Capitalized interest may apply to certain long-term loans that, when borrowed, are scheduled to have a delay in repayment for a specified reason. The lender and borrower generally agree upon approved reasons for payment delay at the time of the loan. During the time payments are deferred, the amount of interest that would have been paid during the deferment period, had the loan been in repayment, is totaled. The amount is then added to the principal balance of the loan. Because interest is charged based on the principal balance, a borrower eventually pays interest on the capitalized interest when the loan goes back into repayment. There are several common scenarios that recognize capitalized interest.
Most student loans involve capitalized interest. The loans a student receives for educational use are not placed in repayment status until six months after the student stops going to school, either as a result of graduation or withdrawal from courses. Interest that would have been due if the student was making payments on the loan while in school are capitalized and structured into the student's repayment plan.
When companies borrow money to build a long-term asset, such as a new building, the interest on the loan is capitalized during periods where the project is not available for use. In scenarios where a project requires multiple loans and various phases of building, capitalized interest may stop accruing on phases that are complete and ready for use. The loans on these phases may become payable as other phases of the project are still under construction.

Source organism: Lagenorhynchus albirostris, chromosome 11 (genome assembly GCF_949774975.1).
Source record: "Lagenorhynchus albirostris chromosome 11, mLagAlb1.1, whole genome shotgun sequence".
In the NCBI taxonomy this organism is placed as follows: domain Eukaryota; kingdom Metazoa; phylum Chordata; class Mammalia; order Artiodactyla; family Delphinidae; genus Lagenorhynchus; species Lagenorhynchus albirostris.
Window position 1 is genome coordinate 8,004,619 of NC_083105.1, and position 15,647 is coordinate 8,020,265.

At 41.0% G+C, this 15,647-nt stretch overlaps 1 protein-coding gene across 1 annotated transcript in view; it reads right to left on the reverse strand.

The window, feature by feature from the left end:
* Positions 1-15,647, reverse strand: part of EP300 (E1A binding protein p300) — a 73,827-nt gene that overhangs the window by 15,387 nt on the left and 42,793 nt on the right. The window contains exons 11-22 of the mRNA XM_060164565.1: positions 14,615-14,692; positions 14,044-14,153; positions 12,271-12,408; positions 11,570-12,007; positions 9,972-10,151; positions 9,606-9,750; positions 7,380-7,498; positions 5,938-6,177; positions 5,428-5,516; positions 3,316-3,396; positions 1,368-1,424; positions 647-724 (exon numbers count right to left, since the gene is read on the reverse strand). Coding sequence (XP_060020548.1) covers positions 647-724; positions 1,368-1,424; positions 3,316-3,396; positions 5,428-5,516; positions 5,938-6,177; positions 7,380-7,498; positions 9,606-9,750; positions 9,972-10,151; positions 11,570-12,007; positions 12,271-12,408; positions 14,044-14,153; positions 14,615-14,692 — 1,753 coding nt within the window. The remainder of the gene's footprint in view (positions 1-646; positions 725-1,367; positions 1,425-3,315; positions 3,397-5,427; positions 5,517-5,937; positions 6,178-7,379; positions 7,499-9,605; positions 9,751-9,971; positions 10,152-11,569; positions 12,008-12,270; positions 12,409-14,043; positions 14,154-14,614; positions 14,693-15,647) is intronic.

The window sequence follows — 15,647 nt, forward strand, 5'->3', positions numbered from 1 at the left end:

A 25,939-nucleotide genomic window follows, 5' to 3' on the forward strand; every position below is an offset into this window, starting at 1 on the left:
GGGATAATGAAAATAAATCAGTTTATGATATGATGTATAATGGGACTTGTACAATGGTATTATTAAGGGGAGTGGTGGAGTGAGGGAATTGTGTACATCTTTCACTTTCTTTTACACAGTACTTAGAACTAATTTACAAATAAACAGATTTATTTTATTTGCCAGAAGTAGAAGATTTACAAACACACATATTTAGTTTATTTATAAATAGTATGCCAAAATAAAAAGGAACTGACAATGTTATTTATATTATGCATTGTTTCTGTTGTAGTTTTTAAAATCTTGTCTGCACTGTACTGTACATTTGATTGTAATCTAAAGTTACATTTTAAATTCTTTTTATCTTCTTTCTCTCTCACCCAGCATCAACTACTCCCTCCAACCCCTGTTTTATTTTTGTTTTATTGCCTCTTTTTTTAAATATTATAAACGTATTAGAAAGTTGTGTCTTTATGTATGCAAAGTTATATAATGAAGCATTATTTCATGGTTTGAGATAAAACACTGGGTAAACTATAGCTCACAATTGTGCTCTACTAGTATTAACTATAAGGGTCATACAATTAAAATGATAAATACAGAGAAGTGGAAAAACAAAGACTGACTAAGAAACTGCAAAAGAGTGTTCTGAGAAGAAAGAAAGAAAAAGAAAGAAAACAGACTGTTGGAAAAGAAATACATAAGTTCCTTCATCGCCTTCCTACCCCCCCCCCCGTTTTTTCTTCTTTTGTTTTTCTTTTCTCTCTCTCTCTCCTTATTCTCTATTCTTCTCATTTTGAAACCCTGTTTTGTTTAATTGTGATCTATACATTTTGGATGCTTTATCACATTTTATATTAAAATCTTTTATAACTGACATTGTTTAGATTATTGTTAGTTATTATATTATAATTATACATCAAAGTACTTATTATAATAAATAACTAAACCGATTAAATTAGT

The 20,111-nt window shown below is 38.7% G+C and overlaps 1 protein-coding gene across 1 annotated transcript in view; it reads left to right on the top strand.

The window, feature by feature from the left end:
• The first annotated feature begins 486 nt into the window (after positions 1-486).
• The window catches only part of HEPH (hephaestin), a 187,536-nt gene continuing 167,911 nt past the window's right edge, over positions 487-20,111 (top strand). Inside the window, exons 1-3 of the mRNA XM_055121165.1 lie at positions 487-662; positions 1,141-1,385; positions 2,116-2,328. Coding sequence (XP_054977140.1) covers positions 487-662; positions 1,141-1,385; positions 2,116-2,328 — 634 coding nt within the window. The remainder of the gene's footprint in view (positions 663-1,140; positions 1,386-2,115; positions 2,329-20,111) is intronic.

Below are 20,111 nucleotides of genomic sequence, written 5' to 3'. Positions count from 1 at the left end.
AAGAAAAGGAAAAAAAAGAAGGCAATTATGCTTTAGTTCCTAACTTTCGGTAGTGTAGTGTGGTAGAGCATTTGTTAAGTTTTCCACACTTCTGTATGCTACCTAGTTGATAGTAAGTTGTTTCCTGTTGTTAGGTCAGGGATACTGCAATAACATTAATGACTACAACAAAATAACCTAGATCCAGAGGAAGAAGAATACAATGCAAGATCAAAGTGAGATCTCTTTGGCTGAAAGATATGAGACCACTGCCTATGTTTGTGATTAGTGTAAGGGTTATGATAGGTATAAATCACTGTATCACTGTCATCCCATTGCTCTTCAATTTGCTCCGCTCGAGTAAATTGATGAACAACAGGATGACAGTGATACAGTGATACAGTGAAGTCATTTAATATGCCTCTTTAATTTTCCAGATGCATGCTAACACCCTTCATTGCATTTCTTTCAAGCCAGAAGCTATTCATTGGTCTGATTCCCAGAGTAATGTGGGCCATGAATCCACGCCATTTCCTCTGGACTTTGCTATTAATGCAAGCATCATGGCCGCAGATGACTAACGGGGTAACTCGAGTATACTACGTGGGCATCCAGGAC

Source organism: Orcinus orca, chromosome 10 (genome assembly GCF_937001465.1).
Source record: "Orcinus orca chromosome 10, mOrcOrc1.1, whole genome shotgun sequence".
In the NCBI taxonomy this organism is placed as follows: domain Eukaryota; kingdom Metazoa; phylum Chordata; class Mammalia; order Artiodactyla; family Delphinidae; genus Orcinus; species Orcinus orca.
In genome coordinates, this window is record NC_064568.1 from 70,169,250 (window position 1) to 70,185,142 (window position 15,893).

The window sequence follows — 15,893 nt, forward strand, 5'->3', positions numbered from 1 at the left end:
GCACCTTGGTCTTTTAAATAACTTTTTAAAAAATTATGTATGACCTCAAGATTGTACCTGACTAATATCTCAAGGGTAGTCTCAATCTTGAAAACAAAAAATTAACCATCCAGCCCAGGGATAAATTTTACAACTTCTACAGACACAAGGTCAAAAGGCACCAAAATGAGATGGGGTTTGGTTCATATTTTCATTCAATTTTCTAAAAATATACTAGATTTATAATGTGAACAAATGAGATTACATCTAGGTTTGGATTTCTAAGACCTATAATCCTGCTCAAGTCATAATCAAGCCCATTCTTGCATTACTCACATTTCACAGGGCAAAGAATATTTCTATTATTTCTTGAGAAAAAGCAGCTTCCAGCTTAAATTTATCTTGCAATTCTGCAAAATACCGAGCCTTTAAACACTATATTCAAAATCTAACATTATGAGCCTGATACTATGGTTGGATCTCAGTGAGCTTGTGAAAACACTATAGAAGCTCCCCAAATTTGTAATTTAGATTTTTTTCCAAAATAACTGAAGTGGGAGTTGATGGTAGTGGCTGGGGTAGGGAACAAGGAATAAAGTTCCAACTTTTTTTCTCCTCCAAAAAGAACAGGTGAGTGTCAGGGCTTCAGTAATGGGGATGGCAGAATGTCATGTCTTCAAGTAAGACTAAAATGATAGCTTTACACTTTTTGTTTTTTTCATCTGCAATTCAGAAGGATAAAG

Accounting for Capitalized Interest
Accountants must account for capitalized interest differently than normal interest expenses. Because capitalized interest is not immediately due and payable, as regular interest is in conventional loans, accountants must add the capitalized interest to the cost or value of the asset that funds were borrowed for to acquire. The total value of the asset is then listed as an asset of the business. Capitalized interest expenses are then accounted for over time through depreciation.
Capitalized interest may be an unfavorable expense to many borrowers since it creates additional costs over time. Some lenders may give borrowers an opportunity to pay accrued interest before it is capitalized and added to the principal balance of the loan. If you take out a loan that allows capitalized interest accruals and you can afford to pay the accrued interest before your regular loan payments commence, you will save money over the life of the repayment by paying the interest before it is capitalized.